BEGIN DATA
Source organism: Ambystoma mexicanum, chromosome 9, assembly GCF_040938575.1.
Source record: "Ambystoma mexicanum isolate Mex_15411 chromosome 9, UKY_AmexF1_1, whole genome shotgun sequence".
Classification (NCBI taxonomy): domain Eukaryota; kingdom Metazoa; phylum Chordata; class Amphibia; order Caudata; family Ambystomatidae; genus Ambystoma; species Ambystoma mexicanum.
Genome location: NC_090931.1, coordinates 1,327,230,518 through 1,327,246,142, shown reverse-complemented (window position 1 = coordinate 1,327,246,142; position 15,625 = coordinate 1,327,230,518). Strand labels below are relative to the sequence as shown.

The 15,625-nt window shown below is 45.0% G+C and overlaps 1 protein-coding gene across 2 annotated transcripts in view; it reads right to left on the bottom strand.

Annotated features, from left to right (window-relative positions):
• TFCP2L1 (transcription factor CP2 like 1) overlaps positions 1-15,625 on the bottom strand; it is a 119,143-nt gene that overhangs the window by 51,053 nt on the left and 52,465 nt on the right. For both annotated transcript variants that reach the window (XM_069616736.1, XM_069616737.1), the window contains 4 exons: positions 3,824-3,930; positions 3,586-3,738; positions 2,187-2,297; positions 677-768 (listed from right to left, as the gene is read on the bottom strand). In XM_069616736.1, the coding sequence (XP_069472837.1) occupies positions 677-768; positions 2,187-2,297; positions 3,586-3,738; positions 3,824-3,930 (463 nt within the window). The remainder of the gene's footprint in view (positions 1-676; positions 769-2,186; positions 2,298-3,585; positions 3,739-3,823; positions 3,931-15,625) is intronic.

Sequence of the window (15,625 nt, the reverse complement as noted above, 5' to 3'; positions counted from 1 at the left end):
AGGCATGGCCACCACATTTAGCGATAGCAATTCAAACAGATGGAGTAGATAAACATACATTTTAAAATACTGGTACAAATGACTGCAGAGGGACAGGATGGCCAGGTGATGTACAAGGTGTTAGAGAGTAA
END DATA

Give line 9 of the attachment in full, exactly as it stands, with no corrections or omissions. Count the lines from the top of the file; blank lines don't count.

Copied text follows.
AGGCATGGCCACCACATTTAGCGATAGCAATTCAAACAGATGGAGTAGATAAACATACATTTTAAAATACTGGTACAAATGACTGCAGAGGGACAGGATGGCCAGGTGATGTACAAGGTGTTAGAGAGTAA